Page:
UN leader Ban Ki-moon has said the Kenyan elections are a good example of how poll rows can be resolved amicably.
The UN Secretary General urged countries that are set to hold their own elections later this year to emulate the Kenyan situation.
He was speaking at the UN Security Council on Monday during a debate on how to anticipate, prevent and respond to conflicts in Africa.
Rwanda Foreign Affairs Minister Louise Mushikiwabo, who is also the acting president of the Security Council, used the forum to chastise the International Criminal Court.
According to Ms Mushikiwabo, "political manipulation" often hampers the ICC's ability to prevent conflicts.
The Rwandan minister echoed sentiments by Kenyan diplomat Koki Muli Grignon last week, saying that national judicial mechanisms are capable of delivering justice more efficiently than international tribunals.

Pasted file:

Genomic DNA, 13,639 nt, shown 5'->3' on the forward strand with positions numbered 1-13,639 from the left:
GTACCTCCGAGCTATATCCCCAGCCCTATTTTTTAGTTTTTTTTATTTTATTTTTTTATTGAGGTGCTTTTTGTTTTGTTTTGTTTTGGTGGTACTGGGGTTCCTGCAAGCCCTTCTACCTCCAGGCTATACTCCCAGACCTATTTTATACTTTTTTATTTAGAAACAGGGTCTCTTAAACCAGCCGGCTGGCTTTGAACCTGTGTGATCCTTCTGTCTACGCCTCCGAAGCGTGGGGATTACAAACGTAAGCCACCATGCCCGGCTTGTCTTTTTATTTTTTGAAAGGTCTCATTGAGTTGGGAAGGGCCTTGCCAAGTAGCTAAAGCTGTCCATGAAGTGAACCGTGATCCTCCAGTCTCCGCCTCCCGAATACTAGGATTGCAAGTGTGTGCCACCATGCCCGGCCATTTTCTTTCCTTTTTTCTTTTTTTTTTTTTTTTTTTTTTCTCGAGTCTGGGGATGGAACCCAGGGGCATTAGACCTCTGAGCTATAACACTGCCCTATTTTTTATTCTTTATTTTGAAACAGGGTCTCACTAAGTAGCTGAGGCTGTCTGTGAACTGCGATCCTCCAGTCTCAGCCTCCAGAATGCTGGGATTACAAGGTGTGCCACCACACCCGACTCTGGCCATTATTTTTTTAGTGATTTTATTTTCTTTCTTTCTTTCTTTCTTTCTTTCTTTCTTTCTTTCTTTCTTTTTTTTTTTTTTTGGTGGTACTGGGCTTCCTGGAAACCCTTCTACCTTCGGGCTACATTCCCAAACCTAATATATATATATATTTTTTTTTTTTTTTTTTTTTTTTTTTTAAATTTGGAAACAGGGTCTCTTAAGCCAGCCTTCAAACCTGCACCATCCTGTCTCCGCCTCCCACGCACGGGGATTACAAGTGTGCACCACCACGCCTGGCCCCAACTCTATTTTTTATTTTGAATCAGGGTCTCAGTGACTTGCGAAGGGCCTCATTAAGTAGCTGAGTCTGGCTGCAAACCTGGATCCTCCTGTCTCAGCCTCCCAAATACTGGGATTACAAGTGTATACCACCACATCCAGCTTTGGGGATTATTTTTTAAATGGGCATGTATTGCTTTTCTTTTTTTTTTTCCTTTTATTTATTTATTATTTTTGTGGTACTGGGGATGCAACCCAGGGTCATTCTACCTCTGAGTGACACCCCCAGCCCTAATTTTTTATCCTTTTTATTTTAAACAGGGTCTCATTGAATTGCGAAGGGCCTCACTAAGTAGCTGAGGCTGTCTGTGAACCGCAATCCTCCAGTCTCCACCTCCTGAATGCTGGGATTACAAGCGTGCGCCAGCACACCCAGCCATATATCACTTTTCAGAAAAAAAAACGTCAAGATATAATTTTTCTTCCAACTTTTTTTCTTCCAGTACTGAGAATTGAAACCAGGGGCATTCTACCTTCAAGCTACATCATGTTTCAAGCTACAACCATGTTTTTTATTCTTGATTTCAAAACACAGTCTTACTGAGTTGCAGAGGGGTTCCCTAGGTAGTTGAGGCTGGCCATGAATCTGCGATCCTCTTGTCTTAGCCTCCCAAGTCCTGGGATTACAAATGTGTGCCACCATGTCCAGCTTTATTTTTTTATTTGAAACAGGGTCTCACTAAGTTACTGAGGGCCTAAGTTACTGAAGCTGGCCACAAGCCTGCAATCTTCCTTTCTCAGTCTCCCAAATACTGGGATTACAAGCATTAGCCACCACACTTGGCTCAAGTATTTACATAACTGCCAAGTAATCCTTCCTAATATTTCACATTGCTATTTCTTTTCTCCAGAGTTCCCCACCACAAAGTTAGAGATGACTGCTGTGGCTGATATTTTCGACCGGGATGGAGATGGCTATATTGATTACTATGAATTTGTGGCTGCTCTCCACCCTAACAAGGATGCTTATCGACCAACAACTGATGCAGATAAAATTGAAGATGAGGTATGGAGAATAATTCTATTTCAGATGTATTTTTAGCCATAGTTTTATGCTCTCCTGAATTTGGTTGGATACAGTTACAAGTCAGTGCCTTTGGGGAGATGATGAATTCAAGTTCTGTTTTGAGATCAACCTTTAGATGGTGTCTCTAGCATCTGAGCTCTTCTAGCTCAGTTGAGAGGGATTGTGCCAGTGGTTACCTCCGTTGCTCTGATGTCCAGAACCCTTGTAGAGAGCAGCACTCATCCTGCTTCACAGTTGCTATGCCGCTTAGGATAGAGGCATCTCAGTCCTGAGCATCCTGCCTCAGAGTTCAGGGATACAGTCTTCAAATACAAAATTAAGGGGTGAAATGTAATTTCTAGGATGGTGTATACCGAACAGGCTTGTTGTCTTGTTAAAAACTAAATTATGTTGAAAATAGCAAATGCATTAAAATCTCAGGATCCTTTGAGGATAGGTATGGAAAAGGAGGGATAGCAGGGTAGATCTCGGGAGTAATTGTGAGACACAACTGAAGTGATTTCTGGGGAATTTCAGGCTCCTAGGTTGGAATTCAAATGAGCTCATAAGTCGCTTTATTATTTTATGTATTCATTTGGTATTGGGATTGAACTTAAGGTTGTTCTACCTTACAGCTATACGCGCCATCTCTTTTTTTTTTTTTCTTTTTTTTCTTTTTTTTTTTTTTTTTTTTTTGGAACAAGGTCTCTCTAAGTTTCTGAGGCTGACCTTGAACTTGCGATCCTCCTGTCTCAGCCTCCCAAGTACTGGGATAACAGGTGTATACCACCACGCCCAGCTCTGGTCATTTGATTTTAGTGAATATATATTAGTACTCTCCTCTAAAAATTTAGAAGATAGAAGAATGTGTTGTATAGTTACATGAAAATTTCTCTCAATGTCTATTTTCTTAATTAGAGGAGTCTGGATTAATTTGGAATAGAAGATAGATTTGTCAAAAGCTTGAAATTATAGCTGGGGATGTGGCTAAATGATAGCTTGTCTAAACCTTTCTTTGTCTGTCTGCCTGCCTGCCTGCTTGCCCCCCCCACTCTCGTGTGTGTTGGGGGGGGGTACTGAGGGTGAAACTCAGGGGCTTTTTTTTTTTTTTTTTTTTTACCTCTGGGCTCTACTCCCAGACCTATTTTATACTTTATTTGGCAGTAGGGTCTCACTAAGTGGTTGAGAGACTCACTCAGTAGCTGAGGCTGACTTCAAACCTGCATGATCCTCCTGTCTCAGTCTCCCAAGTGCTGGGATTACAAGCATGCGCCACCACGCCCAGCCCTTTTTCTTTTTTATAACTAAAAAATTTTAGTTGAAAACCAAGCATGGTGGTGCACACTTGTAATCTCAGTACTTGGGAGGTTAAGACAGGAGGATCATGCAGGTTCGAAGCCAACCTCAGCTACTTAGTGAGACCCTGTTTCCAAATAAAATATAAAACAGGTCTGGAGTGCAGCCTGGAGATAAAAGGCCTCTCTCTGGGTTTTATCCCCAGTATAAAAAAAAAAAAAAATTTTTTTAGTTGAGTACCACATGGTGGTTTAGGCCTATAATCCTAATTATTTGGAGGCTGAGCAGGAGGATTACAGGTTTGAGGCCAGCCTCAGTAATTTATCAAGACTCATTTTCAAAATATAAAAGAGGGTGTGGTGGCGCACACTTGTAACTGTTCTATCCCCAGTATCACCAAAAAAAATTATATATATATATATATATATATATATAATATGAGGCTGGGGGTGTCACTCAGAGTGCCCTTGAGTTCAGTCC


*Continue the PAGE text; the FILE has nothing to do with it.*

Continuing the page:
Ms Mushikiwabo noted that Rwanda's grassroots "gacaca" courts had in 10 years handled about 2 million cases stemming from the 1994 genocide.
The International Criminal Tribunal for Rwanda had, by contrast, processed only 75 cases in 17 years, the minister observed.
However, a Security Council presidential statement adopted at the close of Monday's debate indirectly affirmed the role of the ICC in cases such as those involving Kenyan President Uhuru Kenyatta and Deputy President William Ruto.
The council's statement emphasised that "the fight against impunity for war crimes, crimes against humanity and genocide is an important element of conflict prevention."
The council added that it "highlights in this regard the role of the international criminal justice system."